North American Worlds woes
The NA LCS representatives have a long-standing history of not showing up at League of Legends World Championships, but there is a light at the end of this tunnel.
In January 2012, Yiliang “Doublelift” Peng went on the State of the League podcast and claimed that “Korea will be a year behind [North America] forever.” That same year, Azubu Frost went all the way to the 2012 World Championship finals where they lost to Taipei Assassins, and TSM—the one North American team that was seeded directly into the playoffs—didn’t even make it past the quarterfinals. A year later, an up-and-coming SK Telecom T1 lineup took Worlds 2013 by storm, signifying the start of the era of South Korean dominance.
But this isn’t about Korea proving Doublelift wrong—at least, not this time. It’s about the state of North America as a region.
Since Doublelift made his statement, the AD carry went to four League of Legends World Championships, and every time his team failed to make it out of the group stage. Now, he’s playing in his fifth Worlds, and things are already looking grim for him. The worst part is that Doublelift isn’t some unfortunate outlier. He’s the best native player in the NA LCS, and his team are often regarded as domestic powerhouses.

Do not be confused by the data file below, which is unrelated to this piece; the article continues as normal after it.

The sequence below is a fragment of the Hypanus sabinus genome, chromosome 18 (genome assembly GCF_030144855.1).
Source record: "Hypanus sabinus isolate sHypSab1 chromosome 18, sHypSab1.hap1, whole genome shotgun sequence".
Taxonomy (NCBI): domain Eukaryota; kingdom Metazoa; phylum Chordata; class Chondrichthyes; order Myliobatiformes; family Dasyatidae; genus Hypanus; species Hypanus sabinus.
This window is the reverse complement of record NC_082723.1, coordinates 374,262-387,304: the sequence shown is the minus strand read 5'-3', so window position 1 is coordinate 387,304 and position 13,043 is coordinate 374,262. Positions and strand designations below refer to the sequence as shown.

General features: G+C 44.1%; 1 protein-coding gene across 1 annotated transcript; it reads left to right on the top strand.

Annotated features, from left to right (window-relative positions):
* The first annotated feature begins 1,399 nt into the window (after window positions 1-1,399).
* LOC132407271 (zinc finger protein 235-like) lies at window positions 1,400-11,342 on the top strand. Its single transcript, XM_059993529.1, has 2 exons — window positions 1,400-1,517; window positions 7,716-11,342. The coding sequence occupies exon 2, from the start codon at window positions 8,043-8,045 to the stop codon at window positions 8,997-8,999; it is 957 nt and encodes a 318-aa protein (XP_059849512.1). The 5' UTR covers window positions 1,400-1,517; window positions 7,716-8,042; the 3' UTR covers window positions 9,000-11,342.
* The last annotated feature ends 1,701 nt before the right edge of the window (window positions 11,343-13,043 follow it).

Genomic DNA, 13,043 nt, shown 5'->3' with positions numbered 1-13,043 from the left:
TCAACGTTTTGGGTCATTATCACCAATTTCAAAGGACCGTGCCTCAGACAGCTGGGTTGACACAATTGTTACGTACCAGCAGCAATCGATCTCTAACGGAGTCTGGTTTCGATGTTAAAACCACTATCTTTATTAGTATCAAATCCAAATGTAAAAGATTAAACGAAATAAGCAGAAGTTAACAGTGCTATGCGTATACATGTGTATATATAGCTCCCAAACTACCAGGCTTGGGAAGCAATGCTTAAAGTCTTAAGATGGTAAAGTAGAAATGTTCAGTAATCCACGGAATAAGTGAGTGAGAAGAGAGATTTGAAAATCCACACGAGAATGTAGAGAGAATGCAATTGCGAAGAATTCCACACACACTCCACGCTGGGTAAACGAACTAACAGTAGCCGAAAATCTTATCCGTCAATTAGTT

Things aren’t looking any better for other North American lineups either. Without counting the Season 1 World Championship that mostly included Western teams, the NA LCS representatives made it to the Worlds playoffs a total of six times. If you exclude TSM and C9 being seeded directly into the quarterfinals in 2012 and 2013, that leaves four times when North America reached the knockout stage. Four quarterfinals over the span of six years.
As is often the case, every loss had a story behind it. Whether it’s difficult groups, lack of practice, or drastic meta changes, the list of excuses is well-known at this point. The most common one is that North American teams weren’t playing the way that got them to Worlds in the first place. They weren’t playing their style. But what exactly is the NA playstyle?
There were some hints of it emerging in 2013 when Cloud9 conquered the NA LCS with structured drafts, carry-oriented junglers, and a heavy focus on the macro game. Still, any hopes of testing that style against international competition disappeared when C9 didn’t think of banning the most dominant mid lane champion—Kassadin—from Fnatic’s xPeke. A similar narrative took place in 2016 when TSM took over their region with relentless early game aggression only to look utterly lost when world-class teams stood up to them in the laning phase.